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Progress in Petrochemical Science

Carbonates the Future of Oil Production

  • Open or CloseUrdaneta JJ*

    Venezuelan Petroleum Corporation (C VP), Venezuela

    *Corresponding author: Jhoan Jose Urdaneta, Venezuelan Petroleum Corporation (CVP), Venezuela

Submission: September 10, 2021 Published: October 14, 2021

DOI: 10.31031/PPS.2021.04.000586

ISSN 2637-8035
Volume4 Issue3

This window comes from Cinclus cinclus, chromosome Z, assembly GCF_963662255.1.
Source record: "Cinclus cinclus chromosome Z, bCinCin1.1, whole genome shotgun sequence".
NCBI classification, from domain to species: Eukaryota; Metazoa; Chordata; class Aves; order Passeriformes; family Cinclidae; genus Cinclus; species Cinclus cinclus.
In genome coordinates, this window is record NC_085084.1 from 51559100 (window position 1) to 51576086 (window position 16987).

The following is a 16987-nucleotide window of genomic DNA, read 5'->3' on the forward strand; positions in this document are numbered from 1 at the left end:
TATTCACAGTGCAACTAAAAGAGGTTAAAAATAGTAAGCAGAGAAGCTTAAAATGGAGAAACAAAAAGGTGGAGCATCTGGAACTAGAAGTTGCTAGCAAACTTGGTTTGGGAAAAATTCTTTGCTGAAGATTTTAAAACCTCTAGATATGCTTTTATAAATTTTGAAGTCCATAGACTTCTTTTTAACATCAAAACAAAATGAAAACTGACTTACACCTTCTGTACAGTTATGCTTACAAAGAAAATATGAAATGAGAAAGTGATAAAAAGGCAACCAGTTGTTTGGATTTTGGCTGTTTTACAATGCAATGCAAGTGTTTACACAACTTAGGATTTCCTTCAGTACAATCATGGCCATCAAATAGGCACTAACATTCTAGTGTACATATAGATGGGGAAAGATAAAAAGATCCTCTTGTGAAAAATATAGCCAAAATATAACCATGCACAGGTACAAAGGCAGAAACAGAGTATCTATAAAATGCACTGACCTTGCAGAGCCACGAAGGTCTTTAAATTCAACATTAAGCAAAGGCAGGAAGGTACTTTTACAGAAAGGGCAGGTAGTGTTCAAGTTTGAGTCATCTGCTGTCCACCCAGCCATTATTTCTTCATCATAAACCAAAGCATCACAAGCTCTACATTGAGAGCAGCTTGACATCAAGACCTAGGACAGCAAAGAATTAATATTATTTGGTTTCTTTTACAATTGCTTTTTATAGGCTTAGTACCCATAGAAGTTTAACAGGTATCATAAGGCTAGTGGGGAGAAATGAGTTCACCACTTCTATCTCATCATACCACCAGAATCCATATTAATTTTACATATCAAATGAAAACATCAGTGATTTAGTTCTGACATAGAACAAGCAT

Carbonates are the most abundant sediments and sedimentary rocks after terrigenous clastics. Carbonates are formed mainly by chemical, biochemical and biological processes, in contrast to sediments and rocks of terrigenous origin, which are essentially originated by the processes of weathering and erosion of other pre-existing rocks, almost all carbonates are formed in the marine environment, in coastal or tropical ocean environments where clastic sedimentation is minimal or does not exist. These carbonates develop as reefs, platforms, atolls, banks, mounds and ramps, as well as in the form of pelagic deposits in the oceans, for which a series of conditions are required in the formation and accumulation of these sediments [1]. In some lake environments with a tropical climate and lakes with high evaporation, carbonates can also form. Carbonates for their formation, either through direct precipitation or through organisms when they build their calcareous shells and skeletons, depend on the salinity and temperature of the waters, on the pH, on the partial pressures of carbon dioxide, dissolved oxygen, etc. The increase in salinity and temperature, the decrease in carbon dioxide, increase in oxygen and alkaline pH, favors the precipitation of calcium carbonate.

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